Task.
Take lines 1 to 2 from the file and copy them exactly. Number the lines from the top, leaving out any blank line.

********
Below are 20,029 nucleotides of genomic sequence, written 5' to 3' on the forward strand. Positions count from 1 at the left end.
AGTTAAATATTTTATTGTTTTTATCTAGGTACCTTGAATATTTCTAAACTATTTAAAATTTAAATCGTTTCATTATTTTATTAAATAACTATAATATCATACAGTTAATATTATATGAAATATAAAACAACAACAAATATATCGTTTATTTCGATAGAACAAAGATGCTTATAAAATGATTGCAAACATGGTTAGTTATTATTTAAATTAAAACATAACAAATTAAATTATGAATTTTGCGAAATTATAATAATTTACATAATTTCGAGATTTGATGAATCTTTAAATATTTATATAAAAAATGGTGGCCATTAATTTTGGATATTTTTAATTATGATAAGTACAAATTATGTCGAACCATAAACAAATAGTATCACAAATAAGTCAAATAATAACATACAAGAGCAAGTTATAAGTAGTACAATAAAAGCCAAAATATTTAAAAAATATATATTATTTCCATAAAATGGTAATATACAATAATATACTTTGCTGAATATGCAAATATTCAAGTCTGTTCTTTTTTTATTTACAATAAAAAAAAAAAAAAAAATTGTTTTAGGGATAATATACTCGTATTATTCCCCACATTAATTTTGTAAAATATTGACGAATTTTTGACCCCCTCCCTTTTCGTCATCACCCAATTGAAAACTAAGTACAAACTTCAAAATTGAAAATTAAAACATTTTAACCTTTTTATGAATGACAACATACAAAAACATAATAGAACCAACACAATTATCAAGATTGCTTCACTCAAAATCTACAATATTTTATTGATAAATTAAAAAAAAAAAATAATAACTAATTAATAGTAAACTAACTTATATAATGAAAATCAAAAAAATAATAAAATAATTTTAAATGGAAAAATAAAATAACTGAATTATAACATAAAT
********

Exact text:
Below are 20,029 nucleotides of genomic sequence, written 5' to 3' on the forward strand. Positions count from 1 at the left end.
AGTTAAATATTTTATTGTTTTTATCTAGGTACCTTGAATATTTCTAAACTATTTAAAATTTAAATCGTTTCATTATTTTATTAAATAACTATAATATCATACAGTTAATATTATATGAAATATAAAACAACAACAAATATATCGTTTATTTCGATAGAACAAAGATGCTTATAAAATGATTGCAAACATGGTTAGTTATTATTTAAATTAAAACATAACAAATTAAATTATGAATTTTGCGAAATTATAATAATTTACATAATTTCGAGATTTGATGAATCTTTAAATATTTATATAAAAAATGGTGGCCATTAATTTTGGATATTTTTAATTATGATAAGTACAAATTATGTCGAACCATAAACAAATAGTATCACAAATAAGTCAAATAATAACATACAAGAGCAAGTTATAAGTAGTACAATAAAAGCCAAAATATTTAAAAAATATATATTATTTCCATAAAATGGTAATATACAATAATATACTTTGCTGAATATGCAAATATTCAAGTCTGTTCTTTTTTTATTTACAATAAAAAAAAAAAAAAAAATTGTTTTAGGGATAATATACTCGTATTATTCCCCACATTAATTTTGTAAAATATTGACGAATTTTTGACCCCCTCCCTTTTCGTCATCACCCAATTGAAAACTAAGTACAAACTTCAAAATTGAAAATTAAAACATTTTAACCTTTTTATGAATGACAACATACAAAAACATAATAGAACCAACACAATTATCAAGATTGCTTCACTCAAAATCTACAATATTTTATTGATAAATTAAAAAAAAAAAATAATAACTAATTAATAGTAAACTAACTTATATAATGAAAATCAAAAAAATAATAAAATAATTTTAAATGGAAAAATAAAATAACTGAATTATAACATAAAT